Every review Tracks has garnered has been a positive one. The one exception is a mixed review that came from Washington Independent Review of Books.

The reviewer compares Tracks to Sherwood Anderson’s Winesburg, Ohio, Elizabeth Strout’s Pulitzer-prize winning Olive Kitteridge, and Jennifer Eagen’s A Visit from the Goon Squad, which won every literary prize from the Pulitzer to the National Book Critics Circle Award. Some tough comparables.

Although she has a bone to pick with what she considers to be one story’s “happy ending” (most readers and reviewers considered it sad and bittersweet), she had a number of good things to say about the book.

Goodman writes with an appealing directness and attention to detail. The strongest vignettes drew me into the characters’ experiences even when they happened long in the past. In one, an elderly woman is overwhelmed by memories of an earlier train ride when, as a child, she was taken in a packed boxcar, fouled by human waste, to a Nazi prison camp. Goodman brings the boxcar scene to vivid and horrifying life …”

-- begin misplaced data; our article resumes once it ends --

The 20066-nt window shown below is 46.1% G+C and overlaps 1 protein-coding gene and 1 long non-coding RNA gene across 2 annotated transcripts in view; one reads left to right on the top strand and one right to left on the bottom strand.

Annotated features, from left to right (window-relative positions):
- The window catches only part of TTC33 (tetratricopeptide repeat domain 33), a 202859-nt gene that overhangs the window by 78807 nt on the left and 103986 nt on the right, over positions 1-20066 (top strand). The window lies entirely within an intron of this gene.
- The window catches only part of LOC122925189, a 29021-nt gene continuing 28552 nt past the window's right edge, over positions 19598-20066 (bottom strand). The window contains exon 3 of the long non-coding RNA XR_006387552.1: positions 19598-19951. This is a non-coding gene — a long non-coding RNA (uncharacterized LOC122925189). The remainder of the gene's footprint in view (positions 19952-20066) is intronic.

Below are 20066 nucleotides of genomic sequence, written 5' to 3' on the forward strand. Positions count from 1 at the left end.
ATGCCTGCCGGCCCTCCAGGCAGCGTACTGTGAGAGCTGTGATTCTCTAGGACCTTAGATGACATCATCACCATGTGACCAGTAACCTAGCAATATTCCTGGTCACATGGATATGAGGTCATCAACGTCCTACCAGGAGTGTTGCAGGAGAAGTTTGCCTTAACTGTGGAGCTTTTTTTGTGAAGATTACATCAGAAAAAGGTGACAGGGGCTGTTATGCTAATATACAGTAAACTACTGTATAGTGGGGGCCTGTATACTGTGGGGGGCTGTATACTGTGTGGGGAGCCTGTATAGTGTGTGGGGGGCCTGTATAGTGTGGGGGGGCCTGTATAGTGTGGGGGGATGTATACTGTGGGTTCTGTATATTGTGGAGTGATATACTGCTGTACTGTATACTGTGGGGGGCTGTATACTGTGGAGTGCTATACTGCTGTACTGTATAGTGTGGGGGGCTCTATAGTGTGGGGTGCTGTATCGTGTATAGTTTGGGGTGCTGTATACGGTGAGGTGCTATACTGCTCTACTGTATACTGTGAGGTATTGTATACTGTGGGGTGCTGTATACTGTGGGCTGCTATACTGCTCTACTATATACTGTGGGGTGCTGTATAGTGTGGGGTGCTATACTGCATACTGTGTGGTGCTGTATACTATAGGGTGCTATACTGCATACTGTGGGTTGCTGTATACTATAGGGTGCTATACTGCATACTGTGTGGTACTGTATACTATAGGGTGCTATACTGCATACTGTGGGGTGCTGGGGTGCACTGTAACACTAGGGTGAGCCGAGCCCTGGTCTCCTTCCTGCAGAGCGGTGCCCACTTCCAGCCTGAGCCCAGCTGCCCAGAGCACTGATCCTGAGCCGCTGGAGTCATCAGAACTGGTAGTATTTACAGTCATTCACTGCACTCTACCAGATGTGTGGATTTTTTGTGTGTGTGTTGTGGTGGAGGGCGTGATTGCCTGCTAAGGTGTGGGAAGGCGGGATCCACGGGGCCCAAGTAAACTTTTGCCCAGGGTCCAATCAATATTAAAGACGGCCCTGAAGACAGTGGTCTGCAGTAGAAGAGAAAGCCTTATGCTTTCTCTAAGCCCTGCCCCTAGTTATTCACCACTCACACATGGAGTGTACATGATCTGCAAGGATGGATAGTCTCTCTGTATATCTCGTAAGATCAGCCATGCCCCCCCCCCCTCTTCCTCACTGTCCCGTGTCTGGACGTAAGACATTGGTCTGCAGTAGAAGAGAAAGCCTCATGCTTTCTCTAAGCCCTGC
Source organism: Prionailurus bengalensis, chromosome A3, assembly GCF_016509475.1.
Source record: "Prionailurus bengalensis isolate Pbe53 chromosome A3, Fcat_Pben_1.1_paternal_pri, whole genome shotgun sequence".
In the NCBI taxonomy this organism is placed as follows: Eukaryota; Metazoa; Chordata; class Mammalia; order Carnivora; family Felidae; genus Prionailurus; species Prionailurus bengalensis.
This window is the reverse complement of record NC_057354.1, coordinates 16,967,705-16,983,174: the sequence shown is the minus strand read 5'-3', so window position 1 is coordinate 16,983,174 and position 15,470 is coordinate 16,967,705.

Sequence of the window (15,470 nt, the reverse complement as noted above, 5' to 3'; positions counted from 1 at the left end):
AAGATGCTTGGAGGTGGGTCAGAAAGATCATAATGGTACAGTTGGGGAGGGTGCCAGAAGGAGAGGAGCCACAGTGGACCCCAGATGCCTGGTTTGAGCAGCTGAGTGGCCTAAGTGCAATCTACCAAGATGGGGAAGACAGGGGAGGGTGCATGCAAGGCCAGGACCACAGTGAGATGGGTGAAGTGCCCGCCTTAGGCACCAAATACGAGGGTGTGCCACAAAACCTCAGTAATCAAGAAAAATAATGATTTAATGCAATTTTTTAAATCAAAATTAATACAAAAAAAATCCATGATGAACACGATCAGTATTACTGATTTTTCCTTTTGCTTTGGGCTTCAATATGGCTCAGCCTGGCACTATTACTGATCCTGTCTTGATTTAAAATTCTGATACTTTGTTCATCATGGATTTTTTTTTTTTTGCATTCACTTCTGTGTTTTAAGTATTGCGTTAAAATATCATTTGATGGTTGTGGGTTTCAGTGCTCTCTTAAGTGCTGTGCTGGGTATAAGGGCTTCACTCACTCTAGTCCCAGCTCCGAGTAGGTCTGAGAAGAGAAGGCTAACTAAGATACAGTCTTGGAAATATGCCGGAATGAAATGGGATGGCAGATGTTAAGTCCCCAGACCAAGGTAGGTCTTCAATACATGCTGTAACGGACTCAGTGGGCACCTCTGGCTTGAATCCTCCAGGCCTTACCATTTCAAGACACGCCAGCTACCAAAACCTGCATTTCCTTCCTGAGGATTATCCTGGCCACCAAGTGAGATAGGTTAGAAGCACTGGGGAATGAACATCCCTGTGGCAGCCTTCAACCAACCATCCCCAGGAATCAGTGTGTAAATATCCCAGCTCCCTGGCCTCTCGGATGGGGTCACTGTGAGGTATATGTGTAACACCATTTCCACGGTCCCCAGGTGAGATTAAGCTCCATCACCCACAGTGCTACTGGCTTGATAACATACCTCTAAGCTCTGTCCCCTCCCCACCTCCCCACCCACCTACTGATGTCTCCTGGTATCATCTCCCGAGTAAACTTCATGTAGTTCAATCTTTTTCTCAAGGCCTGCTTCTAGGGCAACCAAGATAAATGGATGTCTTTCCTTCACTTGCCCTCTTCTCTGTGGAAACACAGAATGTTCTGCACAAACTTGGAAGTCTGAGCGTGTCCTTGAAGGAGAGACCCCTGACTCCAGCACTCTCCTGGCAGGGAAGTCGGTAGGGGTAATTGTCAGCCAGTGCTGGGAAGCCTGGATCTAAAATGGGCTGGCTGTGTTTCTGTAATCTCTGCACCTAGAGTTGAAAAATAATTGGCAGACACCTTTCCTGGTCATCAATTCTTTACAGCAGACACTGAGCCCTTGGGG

“The best vignette … is that of a young soldier on leave from fighting in Afghanistan. He has just lost his girlfriend because he refused her pleas to leave the Army and repudiate the war. Now he is filled with sadness and confusion about the country and the cause for which he is fighting. Goodman’s war scenes, including the deaths of the soldier’s two closest friends, are gripping …”

Read more at Washington Independent Review of Books:


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Friday, January 20, 2012

Five Stars from Booked Up

Tracks has sailed across the Atlantic, picking up a five star review from the popular British book blog, Booked Up!

Tracks received the highest rating offered by the blog: “5* - I loved it - a brilliant book that for me has it all.”